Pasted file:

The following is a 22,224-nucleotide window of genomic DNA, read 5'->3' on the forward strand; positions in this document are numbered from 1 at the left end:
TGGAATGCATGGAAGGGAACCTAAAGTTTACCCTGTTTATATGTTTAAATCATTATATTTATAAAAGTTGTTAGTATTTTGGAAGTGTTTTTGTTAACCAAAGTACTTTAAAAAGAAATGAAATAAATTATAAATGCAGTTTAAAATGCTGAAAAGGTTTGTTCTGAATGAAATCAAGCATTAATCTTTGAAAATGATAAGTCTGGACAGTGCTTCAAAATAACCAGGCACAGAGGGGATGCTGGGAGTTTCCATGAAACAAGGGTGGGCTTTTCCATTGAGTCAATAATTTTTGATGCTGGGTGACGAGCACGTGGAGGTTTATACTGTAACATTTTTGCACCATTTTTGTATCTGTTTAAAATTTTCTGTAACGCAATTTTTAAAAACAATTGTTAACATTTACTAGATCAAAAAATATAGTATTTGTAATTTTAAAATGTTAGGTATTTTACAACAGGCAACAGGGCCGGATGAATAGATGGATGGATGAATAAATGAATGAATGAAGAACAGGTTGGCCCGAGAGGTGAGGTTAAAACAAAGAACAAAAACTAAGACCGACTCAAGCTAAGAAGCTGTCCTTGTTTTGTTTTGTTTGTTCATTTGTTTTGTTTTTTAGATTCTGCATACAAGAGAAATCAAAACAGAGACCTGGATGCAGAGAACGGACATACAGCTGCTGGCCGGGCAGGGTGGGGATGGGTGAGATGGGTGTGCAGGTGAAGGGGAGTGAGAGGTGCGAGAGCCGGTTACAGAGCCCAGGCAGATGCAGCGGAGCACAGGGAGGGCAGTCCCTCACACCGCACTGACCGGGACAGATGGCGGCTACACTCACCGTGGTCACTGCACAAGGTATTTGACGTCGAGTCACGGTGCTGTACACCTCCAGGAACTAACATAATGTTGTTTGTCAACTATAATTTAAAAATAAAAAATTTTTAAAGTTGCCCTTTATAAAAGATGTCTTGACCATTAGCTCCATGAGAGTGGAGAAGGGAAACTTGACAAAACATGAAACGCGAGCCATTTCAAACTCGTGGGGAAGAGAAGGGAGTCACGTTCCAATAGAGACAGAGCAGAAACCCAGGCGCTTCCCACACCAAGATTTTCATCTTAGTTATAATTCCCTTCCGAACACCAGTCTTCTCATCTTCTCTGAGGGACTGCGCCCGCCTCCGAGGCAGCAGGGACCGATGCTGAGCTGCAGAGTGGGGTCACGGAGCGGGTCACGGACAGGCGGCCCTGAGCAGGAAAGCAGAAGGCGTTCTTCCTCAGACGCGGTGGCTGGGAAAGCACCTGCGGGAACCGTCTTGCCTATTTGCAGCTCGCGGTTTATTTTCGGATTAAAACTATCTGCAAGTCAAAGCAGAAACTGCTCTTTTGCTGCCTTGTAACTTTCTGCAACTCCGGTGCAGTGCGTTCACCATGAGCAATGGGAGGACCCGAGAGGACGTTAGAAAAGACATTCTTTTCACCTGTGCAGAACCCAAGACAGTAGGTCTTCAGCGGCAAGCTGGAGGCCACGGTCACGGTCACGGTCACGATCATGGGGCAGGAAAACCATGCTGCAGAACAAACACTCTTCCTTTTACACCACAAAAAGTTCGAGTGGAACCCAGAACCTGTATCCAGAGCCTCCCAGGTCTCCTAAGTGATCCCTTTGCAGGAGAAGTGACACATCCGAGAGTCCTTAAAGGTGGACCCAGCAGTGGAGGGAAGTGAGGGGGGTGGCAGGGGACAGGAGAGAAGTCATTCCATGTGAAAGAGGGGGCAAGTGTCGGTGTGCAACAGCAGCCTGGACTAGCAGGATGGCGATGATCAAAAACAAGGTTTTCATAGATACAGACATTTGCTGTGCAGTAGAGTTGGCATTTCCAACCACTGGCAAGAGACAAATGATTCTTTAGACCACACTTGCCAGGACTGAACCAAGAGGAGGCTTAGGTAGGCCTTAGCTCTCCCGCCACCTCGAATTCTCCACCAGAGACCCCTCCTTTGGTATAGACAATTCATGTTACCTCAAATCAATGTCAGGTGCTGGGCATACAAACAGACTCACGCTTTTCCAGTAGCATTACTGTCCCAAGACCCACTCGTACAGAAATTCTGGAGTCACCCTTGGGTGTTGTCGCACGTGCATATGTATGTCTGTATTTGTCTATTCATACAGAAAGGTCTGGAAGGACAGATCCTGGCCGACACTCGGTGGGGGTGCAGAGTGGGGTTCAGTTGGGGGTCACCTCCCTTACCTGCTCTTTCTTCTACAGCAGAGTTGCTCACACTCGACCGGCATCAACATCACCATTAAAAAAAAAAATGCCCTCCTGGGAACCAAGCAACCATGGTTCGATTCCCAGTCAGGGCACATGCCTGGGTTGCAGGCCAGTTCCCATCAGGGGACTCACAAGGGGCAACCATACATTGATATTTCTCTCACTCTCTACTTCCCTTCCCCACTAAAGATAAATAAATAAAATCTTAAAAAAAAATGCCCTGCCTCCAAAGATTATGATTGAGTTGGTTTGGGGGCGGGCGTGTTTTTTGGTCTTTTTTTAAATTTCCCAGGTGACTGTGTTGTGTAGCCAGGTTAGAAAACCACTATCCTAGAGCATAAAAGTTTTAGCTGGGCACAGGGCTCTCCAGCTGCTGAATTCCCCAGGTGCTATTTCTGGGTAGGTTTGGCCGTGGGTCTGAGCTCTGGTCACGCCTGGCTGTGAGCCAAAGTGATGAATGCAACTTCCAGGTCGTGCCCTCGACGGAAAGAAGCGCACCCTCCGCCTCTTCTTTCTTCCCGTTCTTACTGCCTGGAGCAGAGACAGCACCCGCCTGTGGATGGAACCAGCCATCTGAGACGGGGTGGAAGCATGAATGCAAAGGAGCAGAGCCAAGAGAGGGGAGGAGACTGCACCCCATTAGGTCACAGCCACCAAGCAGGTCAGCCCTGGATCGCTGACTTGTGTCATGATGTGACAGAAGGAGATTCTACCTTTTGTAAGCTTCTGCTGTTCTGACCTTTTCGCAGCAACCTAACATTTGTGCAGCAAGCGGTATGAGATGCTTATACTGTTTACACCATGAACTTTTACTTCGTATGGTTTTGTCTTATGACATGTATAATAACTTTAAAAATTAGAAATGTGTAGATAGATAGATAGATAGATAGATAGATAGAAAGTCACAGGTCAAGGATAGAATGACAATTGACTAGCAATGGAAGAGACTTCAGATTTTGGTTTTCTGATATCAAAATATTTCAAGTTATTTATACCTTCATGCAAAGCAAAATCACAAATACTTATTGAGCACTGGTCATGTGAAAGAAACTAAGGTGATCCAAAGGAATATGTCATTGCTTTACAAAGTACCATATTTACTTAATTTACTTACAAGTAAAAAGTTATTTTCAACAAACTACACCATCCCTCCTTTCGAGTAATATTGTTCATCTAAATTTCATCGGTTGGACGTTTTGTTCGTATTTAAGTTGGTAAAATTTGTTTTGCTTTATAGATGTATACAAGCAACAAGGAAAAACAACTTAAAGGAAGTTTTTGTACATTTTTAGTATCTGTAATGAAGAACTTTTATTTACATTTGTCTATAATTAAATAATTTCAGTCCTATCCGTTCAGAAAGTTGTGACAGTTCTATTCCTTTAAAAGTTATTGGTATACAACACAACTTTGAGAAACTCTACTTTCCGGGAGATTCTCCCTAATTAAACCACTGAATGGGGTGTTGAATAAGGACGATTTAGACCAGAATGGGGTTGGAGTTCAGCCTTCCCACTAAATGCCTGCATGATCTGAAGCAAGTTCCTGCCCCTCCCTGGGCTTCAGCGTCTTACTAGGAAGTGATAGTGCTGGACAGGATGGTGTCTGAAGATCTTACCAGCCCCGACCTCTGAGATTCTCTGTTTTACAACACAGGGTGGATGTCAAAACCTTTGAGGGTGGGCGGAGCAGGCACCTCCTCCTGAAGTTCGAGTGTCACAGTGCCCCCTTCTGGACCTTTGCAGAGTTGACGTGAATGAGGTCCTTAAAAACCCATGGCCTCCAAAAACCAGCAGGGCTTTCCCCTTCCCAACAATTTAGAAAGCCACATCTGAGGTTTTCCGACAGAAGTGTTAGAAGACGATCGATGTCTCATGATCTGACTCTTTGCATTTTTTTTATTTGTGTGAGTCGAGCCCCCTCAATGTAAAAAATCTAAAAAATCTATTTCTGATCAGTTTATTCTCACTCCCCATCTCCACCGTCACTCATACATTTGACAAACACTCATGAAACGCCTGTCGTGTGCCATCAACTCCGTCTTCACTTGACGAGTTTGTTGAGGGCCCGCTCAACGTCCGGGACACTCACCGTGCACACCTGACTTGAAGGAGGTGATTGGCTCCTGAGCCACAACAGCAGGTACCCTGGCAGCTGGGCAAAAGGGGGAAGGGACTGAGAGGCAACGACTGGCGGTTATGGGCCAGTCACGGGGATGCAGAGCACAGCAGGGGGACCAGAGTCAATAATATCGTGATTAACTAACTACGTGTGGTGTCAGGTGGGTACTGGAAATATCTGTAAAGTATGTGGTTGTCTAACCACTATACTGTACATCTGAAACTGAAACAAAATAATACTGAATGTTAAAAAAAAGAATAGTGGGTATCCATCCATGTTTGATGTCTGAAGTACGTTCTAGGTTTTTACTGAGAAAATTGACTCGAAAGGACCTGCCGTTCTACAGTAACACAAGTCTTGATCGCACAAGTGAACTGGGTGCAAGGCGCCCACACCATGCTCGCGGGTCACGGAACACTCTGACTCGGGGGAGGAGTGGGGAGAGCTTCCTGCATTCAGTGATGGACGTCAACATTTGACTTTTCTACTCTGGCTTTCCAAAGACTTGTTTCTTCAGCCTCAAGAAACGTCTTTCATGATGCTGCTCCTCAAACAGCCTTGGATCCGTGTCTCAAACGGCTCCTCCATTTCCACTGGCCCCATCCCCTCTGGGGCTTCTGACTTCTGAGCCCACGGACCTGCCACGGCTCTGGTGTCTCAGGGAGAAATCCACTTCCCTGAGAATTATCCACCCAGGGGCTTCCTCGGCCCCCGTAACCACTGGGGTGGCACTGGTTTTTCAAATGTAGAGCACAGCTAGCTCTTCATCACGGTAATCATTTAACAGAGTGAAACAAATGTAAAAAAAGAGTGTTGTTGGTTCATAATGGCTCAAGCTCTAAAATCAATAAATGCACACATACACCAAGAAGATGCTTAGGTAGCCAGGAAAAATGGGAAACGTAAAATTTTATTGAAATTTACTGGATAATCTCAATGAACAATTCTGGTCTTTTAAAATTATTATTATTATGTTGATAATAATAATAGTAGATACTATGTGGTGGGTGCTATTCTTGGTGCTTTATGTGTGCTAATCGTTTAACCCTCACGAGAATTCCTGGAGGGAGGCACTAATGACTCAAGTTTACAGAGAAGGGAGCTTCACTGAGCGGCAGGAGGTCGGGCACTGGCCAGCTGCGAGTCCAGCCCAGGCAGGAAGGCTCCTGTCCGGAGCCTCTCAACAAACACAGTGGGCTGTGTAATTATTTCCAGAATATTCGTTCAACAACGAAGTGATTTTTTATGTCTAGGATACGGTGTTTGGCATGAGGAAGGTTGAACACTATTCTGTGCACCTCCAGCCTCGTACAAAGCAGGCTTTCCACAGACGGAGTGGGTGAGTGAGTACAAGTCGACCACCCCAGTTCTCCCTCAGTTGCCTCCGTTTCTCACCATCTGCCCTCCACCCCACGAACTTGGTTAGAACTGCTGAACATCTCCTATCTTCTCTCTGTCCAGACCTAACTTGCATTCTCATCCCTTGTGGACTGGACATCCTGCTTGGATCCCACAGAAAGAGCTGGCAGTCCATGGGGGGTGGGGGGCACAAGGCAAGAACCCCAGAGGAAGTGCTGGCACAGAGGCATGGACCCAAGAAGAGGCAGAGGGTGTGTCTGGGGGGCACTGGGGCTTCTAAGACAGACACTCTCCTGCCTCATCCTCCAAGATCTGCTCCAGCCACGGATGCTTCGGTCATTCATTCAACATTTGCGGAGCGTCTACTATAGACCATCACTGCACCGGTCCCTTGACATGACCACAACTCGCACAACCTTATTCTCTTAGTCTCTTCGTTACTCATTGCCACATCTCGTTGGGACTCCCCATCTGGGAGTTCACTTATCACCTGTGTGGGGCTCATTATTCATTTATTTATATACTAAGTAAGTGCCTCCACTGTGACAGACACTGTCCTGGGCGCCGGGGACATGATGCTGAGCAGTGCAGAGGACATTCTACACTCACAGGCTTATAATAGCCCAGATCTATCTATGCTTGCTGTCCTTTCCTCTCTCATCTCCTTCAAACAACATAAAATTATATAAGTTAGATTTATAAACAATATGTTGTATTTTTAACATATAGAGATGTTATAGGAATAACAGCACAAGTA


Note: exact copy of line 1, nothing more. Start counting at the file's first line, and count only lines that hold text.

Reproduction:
The following is a 22,224-nucleotide window of genomic DNA, read 5'->3' on the forward strand; positions in this document are numbered from 1 at the left end: